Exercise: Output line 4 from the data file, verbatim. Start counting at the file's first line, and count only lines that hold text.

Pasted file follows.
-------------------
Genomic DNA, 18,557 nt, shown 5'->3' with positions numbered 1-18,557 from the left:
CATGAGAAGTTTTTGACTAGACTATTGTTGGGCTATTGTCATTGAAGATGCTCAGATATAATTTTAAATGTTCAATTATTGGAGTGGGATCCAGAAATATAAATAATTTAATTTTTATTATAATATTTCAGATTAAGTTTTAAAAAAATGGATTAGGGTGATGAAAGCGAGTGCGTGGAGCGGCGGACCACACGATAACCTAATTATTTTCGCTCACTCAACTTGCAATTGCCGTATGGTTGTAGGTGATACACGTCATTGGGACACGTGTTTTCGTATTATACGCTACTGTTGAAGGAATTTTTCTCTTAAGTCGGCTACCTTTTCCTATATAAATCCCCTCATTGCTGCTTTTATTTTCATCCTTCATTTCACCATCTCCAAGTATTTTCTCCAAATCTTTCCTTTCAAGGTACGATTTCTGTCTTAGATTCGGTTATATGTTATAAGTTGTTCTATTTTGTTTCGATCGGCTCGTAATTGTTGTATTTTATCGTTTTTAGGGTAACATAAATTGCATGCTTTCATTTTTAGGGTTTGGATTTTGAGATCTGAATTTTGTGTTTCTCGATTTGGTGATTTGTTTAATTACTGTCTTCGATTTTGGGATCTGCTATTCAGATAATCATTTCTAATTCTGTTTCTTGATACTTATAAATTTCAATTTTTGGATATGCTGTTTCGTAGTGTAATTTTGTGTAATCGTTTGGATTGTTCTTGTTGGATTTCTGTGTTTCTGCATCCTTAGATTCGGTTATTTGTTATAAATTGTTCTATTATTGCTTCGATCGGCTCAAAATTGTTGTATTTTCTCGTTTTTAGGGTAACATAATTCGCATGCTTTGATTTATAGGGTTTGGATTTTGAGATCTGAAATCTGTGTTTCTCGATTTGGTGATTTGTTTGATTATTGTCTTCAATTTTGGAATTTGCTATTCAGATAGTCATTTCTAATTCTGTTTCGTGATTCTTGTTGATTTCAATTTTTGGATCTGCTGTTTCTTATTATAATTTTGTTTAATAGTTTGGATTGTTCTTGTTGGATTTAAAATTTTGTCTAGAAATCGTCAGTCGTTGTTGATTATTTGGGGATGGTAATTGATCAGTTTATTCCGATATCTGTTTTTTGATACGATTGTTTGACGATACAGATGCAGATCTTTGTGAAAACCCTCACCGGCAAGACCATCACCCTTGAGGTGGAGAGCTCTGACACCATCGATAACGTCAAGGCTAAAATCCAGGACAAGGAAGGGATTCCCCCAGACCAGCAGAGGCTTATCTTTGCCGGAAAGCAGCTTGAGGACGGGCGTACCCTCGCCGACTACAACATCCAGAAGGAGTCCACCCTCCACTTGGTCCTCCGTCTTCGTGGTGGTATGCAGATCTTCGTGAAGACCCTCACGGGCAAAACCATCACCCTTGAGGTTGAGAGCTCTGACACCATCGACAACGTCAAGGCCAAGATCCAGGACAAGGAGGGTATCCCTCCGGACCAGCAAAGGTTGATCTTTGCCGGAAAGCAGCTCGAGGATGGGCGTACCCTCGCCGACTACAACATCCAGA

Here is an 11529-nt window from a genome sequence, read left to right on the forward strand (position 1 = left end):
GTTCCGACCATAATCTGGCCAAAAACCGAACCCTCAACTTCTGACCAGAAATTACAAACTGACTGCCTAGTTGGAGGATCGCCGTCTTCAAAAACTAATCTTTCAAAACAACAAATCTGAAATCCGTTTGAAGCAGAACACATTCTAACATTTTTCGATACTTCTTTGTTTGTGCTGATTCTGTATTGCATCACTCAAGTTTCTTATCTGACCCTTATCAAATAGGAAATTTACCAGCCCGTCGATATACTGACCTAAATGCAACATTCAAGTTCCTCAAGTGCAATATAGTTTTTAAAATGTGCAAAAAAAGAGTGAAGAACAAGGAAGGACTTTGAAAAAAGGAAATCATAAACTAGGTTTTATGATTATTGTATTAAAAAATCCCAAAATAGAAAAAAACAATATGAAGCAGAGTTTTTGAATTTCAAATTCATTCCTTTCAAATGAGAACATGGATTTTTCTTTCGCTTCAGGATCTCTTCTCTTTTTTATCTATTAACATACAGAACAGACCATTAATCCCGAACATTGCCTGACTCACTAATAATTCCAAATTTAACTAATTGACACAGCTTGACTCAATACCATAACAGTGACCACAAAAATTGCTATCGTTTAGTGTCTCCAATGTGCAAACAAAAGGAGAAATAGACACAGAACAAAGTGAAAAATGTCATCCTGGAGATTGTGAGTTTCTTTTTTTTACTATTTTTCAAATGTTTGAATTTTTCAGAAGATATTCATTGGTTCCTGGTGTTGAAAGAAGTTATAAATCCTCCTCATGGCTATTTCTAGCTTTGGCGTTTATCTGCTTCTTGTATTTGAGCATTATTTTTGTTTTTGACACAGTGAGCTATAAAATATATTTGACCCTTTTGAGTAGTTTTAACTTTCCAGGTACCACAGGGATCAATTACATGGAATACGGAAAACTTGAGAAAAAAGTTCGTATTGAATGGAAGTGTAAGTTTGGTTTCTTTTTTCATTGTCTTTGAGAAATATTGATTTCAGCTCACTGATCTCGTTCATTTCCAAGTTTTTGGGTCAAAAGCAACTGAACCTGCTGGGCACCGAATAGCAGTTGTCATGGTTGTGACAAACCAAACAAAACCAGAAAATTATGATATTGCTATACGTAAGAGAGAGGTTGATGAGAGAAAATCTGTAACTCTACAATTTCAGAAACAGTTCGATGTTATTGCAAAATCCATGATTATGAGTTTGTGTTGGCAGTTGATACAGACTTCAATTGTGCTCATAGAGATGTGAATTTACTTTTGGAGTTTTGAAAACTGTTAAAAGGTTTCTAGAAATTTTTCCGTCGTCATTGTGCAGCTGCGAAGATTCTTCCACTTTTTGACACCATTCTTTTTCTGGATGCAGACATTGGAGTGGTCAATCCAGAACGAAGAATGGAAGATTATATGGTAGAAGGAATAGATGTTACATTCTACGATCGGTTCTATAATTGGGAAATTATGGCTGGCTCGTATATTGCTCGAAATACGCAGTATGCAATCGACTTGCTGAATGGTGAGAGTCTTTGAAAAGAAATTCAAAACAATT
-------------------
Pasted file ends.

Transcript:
GTTCCGACCATAATCTGGCCAAAAACCGAACCCTCAACTTCTGACCAGAAATTACAAACTGACTGCCTAGTTGGAGGATCGCCGTCTTCAAAAACTAATCTTTCAAAACAACAAATCTGAAATCCGTTTGAAGCAGAACACATTCTAACATTTTTCGATACTTCTTTGTTTGTGCTGATTCTGTATTGCATCACTCAAGTTTCTTATCTGACCCTTATCAAATAGGAAATTTACCAGCCCGTCGATATACTGACCTAAATGCAACATTCAAGTTCCTCAAGTGCAATATAGTTTTTAAAATGTGCAAAAAAAGAGTGAAGAACAAGGAAGGACTTTGAAAAAAGGAAATCATAAACTAGGTTTTATGATTATTGTATTAAAAAATCCCAAAATAGAAAAAAACAATATGAAGCAGAGTTTTTGAATTTCAAATTCATTCCTTTCAAATGAGAACATGGATTTTTCTTTCGCTTCAGGATCTCTTCTCTTTTTTATCTATTAACATACAGAACAGACCATTAATCCCGAACATTGCCTGACTCACTAATAATTCCAAATTTAACTAATTGACACAGCTTGACTCAATACCATAACAGTGACCACAAAAATTGCTATCGTTTAGTGTCTCCAATGTGCAAACAAAAGGAGAAATAGACACAGAACAAAGTGAAAAATGTCATCCTGGAGATTGTGAGTTTCTTTTTTTTACTATTTTTCAAATGTTTGAATTTTTCAGAAGATATTCATTGGTTCCTGGTGTTGAAAGAAGTTATAAATCCTCCTCATGGCTATTTCTAGCTTTGGCGTTTATCTGCTTCTTGTATTTGAGCATTATTTTTGTTTTTGACACAGTGAGCTATAAAATATATTTGACCCTTTTGAGTAGTTTTAACTTTCCAGGTACCACAGGGATCAATTACATGGAATACGGAAAACTTGAGAAAAAAGTTCGTATTGAATGGAAGTGTAAGTTTGGTTTCTTTTTTCATTGTCTTTGAGAAATATTGATTTCAGCTCACTGATCTCGTTCATTTCCAAGTTTTTGGGTCAAAAGCAACTGAACCTGCTGGGCACCGAATAGCAGTTGTCATGGTTGTGACAAACCAAACAAAACCAGAAAATTATGATATTGCTATACGTAAGAGAGAGGTTGATGAGAGAAAATCTGTAACTCTACAATTTCAGAAACAGTTCGATGTTATTGCAAAATCCATGATTATGAGTTTGTGTTGGCAGTTGATACAGACTTCAATTGTGCTCATAGAGATGTGAATTTACTTTTGGAGTTTTGAAAACTGTTAAAAGGTTTCTAGAAATTTTTCCGTCGTCATTGTGCAGCTGCGAAGATTCTTCCACTTTTTGACACCATTCTTTTTCTGGATGCAGACATTGGAGTGGTCAATCCAGAACGAAGAATGGAAGATTATATGGTAGAAGGAATAGATGTTACATTCTACGATCGGTTCTATAATTGGGAAATTATGGCTGGCTCGTATATTGCTCGAAATACGCAGTATGCAATCGACTTGCTGAATGGTGAGAGTCTTTGAAAAGAAATTCAAAACAATT